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Why _ThreadProcessSignalsFromIrq() in new exception processing?




Sergei Organov wrote:
> 
> Eric Valette <eric.valette at free.fr> writes:
> > Sergei Organov wrote:
> >
> > > Most of BSPs do basically the same thing. If
> > > _ISR_Signals_to_thread_executing is non-zero, they set it to zero and
> > > either call _Thread_Dispatch or return to _ISR_Thread_dispatch that in
> > > turn calls _Thread_Dispatch. This is the documented way to do things. Fine
> > > so far. However, there are 3 BSPs that do this differently in an
> > > undocumented way. Instead of calling _Thread_Dispatch directly or
> > > indirectly, they call their own _ThreadProcessSignalsFromIrq. Maybe it's
> > > OK to do it this way, but the question is: why? I guess there should be
> > > some reason for that. What is the reason?
> >
> > The reason is that having a context to implement software exception (which
> > is what this code does even if not said that way and used in a particular
> > way for posix signal) is almost mandatory (e.g to correctly implement
> > signals on alternate stack, kernel debuggers, ...). So, when implementing
> > exception on those three BSP, I added the push of a context similar to the
> > one pushed on real hardware exceptions as this path is very unfrequent and
> > anyway performs heavy operation like functions calls. The normal path is
> > optimized as usual (or maybe a little bit more even).
> 
> This is what I've asked about. Your words "almost mandatory" imply that the
> BSPs that don't do that are "almost broken", isn't it? And Joel says they are
> fine.

I was only referring to the processing of signals by ISR disptaching
code NOT to ANY exception handling processing.  The only requirement I
stated was that the exit patch of the ISR processing code MUST honor
that if an ISR sent a Classic API or POSIX API signal to the currently
executing thread, then that signal must be processed befure the thread
returns to its normal execution if that signal is enabled.  

The comment about exceptions which might have confused you is that
some software assumes that it will get a SIGFPU for a floating point 
exception.  Thus some exception handlers will generate POSIX signals
to provide a more UNIX-like environment.  The GNU Ada run-time library
actually uses POSIX signals as the underlying mechanism for Ada 
language level interrupt processing.

> >
> > > If there is one, then why the _ThreadProcessSignalsFromIrq is not in the
> > > RTEMS core (like _Thread_Dispatch) and why not all the BSPs call it?
> >
> > Because the CTX argument is processor dependent and that the actual handling
> > of the software exception may also well contain system/board specific code.
> 
> Current code doesn't use CTX argument and I mean that part of code. It is
> processor/bsp independent (in fact it is a copy of a few last lines of
> _Thread_Dispatch) and so should better reside in the kernel, isn't it? It
> could be then called both from _Thread_Dispatch and from
> _ThreadProcessSignalsFromIrq.
> 
> > > Is there an intention to eventually turn all the BSPs to this new calling
> > > sequence?
> >
> > I do not care about that but would like to understand your resistance to
> > adopt the new exception handling code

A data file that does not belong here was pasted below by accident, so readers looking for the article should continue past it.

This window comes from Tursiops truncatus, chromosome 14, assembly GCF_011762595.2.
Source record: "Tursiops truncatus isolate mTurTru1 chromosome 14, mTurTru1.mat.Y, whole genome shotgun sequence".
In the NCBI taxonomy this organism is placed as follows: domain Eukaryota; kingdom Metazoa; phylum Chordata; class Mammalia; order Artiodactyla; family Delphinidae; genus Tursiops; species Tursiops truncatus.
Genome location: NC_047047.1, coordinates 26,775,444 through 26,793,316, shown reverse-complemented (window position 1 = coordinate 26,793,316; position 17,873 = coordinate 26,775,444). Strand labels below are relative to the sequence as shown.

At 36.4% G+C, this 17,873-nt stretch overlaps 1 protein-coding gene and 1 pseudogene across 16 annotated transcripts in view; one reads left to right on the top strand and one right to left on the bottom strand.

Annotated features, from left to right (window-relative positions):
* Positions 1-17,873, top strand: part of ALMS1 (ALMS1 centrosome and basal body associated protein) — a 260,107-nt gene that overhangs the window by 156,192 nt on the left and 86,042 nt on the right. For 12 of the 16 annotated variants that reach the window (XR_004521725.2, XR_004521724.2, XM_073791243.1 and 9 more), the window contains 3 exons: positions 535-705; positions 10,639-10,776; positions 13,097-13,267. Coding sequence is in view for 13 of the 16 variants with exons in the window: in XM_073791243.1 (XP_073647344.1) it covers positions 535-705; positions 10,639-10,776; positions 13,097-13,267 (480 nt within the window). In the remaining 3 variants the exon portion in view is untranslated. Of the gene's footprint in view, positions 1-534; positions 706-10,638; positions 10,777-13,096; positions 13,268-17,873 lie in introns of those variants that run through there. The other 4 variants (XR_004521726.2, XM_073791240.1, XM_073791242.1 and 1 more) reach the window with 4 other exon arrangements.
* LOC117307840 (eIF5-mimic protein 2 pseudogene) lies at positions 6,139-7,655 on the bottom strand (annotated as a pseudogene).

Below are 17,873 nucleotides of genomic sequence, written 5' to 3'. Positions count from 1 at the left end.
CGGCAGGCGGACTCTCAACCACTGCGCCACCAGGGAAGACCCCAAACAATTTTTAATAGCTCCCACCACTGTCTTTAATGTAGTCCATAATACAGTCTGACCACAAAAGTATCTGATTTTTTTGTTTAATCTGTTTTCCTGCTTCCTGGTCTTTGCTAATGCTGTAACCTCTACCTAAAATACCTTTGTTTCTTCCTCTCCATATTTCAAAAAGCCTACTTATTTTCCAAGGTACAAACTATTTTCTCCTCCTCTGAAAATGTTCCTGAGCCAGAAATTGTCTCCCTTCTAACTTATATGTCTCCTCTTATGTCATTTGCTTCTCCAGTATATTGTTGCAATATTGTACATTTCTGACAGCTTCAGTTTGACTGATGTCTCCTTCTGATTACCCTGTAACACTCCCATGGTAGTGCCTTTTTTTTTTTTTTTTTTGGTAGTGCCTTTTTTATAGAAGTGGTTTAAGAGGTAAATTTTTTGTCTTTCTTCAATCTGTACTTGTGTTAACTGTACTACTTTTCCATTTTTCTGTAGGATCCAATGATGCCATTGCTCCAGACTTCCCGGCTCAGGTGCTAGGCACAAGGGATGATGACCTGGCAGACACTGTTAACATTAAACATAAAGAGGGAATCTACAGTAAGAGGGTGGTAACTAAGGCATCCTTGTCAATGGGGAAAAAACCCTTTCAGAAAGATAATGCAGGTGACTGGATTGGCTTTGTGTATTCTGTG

> 
> Resistance is just helpful. There should be a reason to switch to something
> new when old works, not a reason to don't switch, and still I didn't see
> anything in the new code that is significant enough *for me* to justify the
> switch. Also I prefer to stay with the majority whenever possible, and the new
> exception processing is not yet the majority, I think.
> 
> > (the EABI broken argument can be fixed by adding a single ASM instruction to
> > restore R2 before actually calling the irq handler).
> 
> As soon as I've noticed it, that's not a problem anymore. It would be a real
> problem if I've started to use the code without noticing that. I know enough
> to fix it myself or even to re-implement it entirely if required. I just
> wanted to let you (and others) know there possibly is a problem. An
> interesting thing though is that there are currently 4(!) almost identical
> copies of the 'irq_asm.S' in the PPC BSPs that looks to me as rather bad
> style.
> 
> > So far you seems to critize something that anyway
> >       1) you do not use
> >       2) have not proposed to enhance/fix yet
> 
> Please don't get me wrong. Criticism is not my goal. I just try to understand
> particular differences between two implementations, reasons behind them, and
> consequences of switching from old to new exception processing.
> 
> >
> > I think recent discussion on the mailling list made it clear that :
> >       1) IRQ API should be enhanced
> 
> Agreed.
> 
> >          and the API proposed on the three BSP you mention is already a big
> >          step forward,
> 
> Maybe. You insist it is, somebody else posted different feeling. Anyway, API
> has nothing to do with the implementation details I was asking about in this
> thread, or my understanding of the term "API" is different than yours.
> 
> >       2) Exception handling API is also required on many CPU to handle
> >          recoverable exception, implement debuggers (e.g remote debugging)
> >          and was indeed missing in PPC, Ix86.
> 
> Yet I didn't say even single word about exception handling. If you are
> interested in my opinion though, I agree with you that it's a good idea to
> keep exceptions API separate from ISRs API (they can share [parts of]
> implementation though).
> 
> --
> Sergei.